Rogers had a single shotgun, and Manly borrowed a repeating rifle. They set bravely out, not knowing that they would have to walk 250 miles through the desert before reaching aid. They found the occasional spring of sweet water, but others were contaminated with alkali or salt. “ … Our mouths became so dry we had to put a bullet or a small smooth stone in and chew it and turn it around with the tongue to induce a flow of saliva. If we saw a spear of green grass on the north side of a rock, it was quickly pulled and eaten to obtain the little moisture it contained … Our thirst began to be something terrible to endure, and in the warm weather and hard walking we had secured only two drinks since leaving camp… We tried to sleep but could not, but after a little rest we noticed a bright star two hours above the horizon, and from the course of the moon we saw the star must be pretty truly west of us. … The thought of the women and children waiting for our return made us feel more desperate than if we were the only ones concerned. … I can find no words, no way to express it so others can understand. The moon gave us so much light that we decided we would start on our course, and get as far as we could before the hot sun came out, and so we went on slowly and carefully in the partial darkness, the only hope left to us being that our strength would hold out till we could get to the shining snow on the great mountain before us. We reached the foot of the range we were descending about sunrise. There was here a wide wash from the snow mountain, down which some water had sometime run after a big storm, and had divided into little rivulets only reaching out a little way before they had sunk into the sand.”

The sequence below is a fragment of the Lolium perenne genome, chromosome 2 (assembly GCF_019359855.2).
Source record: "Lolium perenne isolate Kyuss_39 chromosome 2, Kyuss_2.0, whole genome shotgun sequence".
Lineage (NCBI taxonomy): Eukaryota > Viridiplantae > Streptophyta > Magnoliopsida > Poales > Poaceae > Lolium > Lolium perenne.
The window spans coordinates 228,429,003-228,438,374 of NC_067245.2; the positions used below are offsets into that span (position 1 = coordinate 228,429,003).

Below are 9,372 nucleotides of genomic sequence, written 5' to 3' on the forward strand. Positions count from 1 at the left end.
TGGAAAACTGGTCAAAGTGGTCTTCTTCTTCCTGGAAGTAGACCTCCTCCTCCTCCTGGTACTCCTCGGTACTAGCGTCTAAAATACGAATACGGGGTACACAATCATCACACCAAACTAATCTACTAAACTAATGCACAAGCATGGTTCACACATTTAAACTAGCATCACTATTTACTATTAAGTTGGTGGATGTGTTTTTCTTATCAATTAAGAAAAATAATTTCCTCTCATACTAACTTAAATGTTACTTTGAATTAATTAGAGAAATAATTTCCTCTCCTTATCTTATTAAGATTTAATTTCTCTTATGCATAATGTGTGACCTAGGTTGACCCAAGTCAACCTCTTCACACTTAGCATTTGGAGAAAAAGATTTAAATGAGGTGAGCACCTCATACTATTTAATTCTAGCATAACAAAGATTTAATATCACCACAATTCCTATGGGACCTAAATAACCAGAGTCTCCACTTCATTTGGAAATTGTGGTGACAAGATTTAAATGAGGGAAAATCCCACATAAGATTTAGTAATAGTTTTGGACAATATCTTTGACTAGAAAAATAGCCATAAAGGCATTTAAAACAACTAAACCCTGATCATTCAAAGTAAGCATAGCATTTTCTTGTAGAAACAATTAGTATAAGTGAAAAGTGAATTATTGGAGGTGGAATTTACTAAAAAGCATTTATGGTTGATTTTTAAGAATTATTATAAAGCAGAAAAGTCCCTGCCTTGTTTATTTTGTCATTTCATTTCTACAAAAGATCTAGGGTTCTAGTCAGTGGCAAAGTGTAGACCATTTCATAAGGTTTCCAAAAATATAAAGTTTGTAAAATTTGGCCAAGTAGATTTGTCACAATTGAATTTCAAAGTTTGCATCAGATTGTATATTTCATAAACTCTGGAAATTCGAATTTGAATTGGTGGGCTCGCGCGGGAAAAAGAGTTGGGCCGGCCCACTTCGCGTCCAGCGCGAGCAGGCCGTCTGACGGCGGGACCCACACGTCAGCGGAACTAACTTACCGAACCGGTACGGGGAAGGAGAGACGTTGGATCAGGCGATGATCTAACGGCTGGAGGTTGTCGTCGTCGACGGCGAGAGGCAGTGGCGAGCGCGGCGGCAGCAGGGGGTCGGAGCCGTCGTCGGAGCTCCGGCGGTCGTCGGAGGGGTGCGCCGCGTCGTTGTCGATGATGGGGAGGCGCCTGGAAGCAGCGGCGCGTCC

With the shotgun and repeating rifle, they were able to hunt for food along the way, but Manly suffered from an injury to one of his legs and could only limp along slowly. He urged Rogers to go ahead alone, Rogers refused, so they went on together. On the last day of December, the two young men finally arrived at Mission San Fernando. With the money they carried, they bought two horses, a mule and sufficient supplies … and returned the way they had come. They had to abandon the horses halfway back, but the mule with the precious supplies was as nimble-footed as a cat on the most treacherous part of their passage. They arrived to find their friends all alive but one; Capt. Culverwell, the seafaring man. The life-saving journey took them twenty-six days, there and back. The Bennetts and Arcanes packed up those valuables left to them on the backs of their surviving oxen and the nimble-footed mule and walked out.
Years later, Manly wrote of the adventure which had tried them all to extreme: “There were peaks of various heights and colors, yellow, blue fiery red and nearly black. It looked as if it might sometime have been the center of a mammoth furnace. I believe this range is known as the Coffin’s Mountains. It would be difficult to find earth enough in the whole of it to cover a coffin. Just as we were ready to leave and return to camp we took off our hats, and then overlooking the scene of so much trial, suffering and death spoke the thought uppermost saying:—”Good bye Death Valley!”
The spring where the party had camped, waiting for the young men’s return is still called Bennett’s Well. It’s at the foot of the Panamint Mountains. Ironically, fifty years later, Death Valley itself would be the focus of the last of the great western gold and silver rushes.